For the first nine months of 2016, Victory and Indian motorcycles sales were about $603 million. That's up from roughly $192 million for the first nine months of 2012, when the bulk of sales reported in that category represented Victory motorcycles.
Motorcycles now represent about 15 percent of Polaris' annual revenue of $4.7 billion.
Polaris' stock fell 3.3 percent to close at $83.72 a share Monday. It's trading at nearly half the value enjoyed in February 2015.
The decision to shut down the Victory line did not surprise Wall Street analysts. The end of Victory is just "as some in the industry had conjectured since the launch of Indian," said UBS analyst Robin Farley.
"Sales of Victory had peaked in 2012 before the introduction of Indian in 2013. And Victory had declined each year after that, with the business being unprofitable … for three of the last five years," she said. "We expect this to be neutral to positive" for Polaris' earnings outlook."
The product change comes at a tough time for Polaris, which has battled a downturn in the recreational sports industry and massive recalls of its four-wheel ATVs and Indian Motorcycles due to the potential risk of fire. Research, repairs, warranty, legal and other costs associated with the recalls have cost Polaris more than $120 million to date.
The company is expected to reveal costs for the Victory brand shutdown next week, when it reports fourth-quarter earnings.
I wonder why they didn't just announce it as a merge with Indian. You know some of that staff and parts bin are just moving down the hall unless they can sell it.
In reply to Huckleberry:
That's sort of what I was getting at in my earlier post, since Indian has so much more cachet and brand recognition then Victory could ever hope to have. This may also be a lost opportunity to make Victory into a non old fat guy cruiser brand.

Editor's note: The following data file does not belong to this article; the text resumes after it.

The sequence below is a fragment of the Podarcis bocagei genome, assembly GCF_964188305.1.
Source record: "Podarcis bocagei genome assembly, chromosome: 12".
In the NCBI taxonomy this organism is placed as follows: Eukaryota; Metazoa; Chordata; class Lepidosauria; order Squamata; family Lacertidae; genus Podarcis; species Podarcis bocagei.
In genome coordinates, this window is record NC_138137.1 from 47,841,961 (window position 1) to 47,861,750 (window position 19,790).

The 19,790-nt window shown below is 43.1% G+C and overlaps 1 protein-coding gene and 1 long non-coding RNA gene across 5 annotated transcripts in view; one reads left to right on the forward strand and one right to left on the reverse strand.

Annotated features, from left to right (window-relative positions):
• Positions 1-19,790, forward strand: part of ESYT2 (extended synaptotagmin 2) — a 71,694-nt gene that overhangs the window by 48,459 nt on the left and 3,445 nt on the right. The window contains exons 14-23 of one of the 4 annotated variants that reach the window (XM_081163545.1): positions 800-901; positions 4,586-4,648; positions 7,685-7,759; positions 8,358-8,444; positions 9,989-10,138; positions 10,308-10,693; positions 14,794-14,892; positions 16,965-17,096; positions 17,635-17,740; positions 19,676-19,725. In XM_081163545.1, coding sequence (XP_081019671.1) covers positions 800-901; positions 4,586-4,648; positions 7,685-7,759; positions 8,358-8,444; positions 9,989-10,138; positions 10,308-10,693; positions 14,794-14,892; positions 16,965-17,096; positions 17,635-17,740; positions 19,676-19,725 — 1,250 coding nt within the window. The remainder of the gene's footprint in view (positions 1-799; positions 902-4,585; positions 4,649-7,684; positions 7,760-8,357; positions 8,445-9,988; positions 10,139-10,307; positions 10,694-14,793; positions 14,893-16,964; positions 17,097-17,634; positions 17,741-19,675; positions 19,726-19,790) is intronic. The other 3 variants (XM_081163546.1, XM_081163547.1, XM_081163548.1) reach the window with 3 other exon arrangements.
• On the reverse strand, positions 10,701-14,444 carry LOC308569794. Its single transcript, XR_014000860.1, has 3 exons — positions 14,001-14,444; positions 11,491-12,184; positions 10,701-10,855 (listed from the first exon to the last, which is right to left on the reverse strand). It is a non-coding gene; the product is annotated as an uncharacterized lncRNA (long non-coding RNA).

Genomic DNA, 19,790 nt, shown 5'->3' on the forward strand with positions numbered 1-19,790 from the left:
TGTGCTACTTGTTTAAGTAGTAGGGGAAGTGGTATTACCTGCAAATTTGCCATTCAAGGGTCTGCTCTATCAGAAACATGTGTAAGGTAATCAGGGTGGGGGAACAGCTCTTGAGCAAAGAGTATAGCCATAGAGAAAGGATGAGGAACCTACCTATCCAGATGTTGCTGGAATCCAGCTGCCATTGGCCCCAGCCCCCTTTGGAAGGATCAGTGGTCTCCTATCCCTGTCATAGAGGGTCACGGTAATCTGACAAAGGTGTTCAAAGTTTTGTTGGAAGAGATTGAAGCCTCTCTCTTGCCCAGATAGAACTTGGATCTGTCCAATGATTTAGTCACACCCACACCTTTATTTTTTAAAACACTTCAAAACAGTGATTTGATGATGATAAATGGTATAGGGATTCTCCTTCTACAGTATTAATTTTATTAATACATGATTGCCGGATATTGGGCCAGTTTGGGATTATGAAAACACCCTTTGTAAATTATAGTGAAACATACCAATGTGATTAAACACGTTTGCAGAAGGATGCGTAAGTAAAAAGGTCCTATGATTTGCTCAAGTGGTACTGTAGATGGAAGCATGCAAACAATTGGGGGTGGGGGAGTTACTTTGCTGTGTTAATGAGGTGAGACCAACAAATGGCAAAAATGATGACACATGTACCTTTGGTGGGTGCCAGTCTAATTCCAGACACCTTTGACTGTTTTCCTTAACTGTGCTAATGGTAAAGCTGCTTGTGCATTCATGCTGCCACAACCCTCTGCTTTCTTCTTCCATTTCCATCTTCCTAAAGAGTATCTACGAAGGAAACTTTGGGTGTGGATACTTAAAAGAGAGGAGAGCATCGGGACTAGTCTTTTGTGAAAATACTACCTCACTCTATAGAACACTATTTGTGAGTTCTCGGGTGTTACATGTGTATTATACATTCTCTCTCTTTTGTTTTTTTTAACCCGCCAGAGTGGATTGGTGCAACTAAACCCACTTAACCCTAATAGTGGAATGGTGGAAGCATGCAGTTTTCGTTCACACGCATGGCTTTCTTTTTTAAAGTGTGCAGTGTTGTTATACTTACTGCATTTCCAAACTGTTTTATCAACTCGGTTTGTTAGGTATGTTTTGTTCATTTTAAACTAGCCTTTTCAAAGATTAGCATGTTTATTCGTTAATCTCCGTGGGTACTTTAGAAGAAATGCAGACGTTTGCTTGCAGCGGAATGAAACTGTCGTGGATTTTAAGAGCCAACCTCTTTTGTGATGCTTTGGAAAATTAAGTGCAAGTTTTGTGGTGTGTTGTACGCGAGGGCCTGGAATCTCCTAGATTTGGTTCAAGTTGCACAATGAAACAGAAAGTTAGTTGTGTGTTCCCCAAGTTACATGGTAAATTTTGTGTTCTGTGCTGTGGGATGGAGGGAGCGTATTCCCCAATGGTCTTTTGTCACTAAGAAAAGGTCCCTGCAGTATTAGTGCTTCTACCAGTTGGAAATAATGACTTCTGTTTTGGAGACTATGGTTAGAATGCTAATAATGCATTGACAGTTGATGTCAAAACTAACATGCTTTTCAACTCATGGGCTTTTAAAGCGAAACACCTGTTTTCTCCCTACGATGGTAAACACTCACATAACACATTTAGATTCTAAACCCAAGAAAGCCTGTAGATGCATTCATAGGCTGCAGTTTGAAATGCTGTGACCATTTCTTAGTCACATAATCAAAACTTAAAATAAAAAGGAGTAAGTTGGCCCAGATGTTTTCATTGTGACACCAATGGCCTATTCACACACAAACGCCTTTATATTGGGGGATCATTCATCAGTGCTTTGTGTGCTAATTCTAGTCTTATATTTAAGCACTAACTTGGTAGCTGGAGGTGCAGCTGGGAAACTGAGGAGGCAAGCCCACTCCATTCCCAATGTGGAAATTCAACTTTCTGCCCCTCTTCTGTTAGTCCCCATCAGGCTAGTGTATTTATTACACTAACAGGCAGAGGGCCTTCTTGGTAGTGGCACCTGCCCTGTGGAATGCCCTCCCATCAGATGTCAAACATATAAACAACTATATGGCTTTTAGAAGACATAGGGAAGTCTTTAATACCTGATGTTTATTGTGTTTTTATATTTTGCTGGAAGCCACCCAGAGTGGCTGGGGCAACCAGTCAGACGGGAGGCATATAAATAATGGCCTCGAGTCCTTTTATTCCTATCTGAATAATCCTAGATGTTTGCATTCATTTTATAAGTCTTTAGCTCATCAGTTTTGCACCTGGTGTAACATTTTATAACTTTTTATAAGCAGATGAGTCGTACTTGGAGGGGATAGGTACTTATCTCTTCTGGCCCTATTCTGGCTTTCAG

I really liked Buell, and would have bought one back in the late nineties if not for HD dealers trying thier hardest to not sell me one. I think a brand like that has a place in the market, more so than another cruiser brand, and could be a success if sold by people who actually wanted to sell them. I believe that Polaris has the technical know how to build a product that scratches that itch.
I got all excited when Victory built a bike for racing at Pikes Peak (it was called Project 156, you can find out a bunch more online) but I guess that's dead now. It would have been nice to see something other than a cruiser bike offered to the public.
I was surprised that Indian didn't become a line of bikes under the Victory umbrella, kind of like Lincoln in the Ford family. I personally don't see much market for an American cruiser that isn't an H-D. If someone wanted that, wouldn't they just buy something from Asia?
pres589 wrote: I personally don't see much market for an American cruiser that isn't an H-D. If someone wanted that, wouldn't they just buy something from Asia?
A lot of people who want to buy a cruiser bike also want to buy American built goods. Also, Polaris already has a pretty good size customer base from their snowmobiles and ATVs, so they want to sell those people something they can ride on the street.
I had hoped Polaris would try to get into the American sport/standard game. Like buell, but with a more modern engines.
How well did selling sport standards and sport bikes turn out for Buell? The man or the brand?
I do disagree with Pinchvalve on the imminent demise of Indian, at least from a riding perspective. The bikes are good, and anyone who will take a test ride of either domestic brand will have a hard time deciding. The Scout and the Sportster are good competition for each other, and the Chief is a sublime bike to ride. Sure, a $6000 FZ-07 runs circles around either one on a race track or twisty back road, but it's not half as cool.
In reply to skierd:
A big part of Buell's problem was that very few H-D dealers actually acted like they wanted to sell them, and steered potential customers toward traditional H-D products, or back out the front door. Buying one was hard work.
My guess is Victory was operating at a loss and "folding" the brand was more profitable for Polaris than rolling that companies losses into the profits of Indian. They are going to carry over what they want to keep to Indian but Indian will "buy" those elements as part of the asset selloff of Victory.
From what I see, with Victory you got a large, cumbersome semi-custom bike designed by Arlen Ness. Apparently not many wanted that. Although neat, just didn't care for the look myself. Now Indian I do like. An American brand that will give cruiser style and not be a Harley. Most of the Harley guys I know don't like Indian because it isn't a Harley. I think that is in its favor. I like the Scout, seems to fit between the Harley Sportster and the bigger Harleys. Hope Indian makes it. Maybe roll a couple of the favorite Victory's into Indian to round off styling. I prefer cruiser riding style to sport myself. If I want to go fast I'll drive a sports car. Oh wait, I do drive a sports car.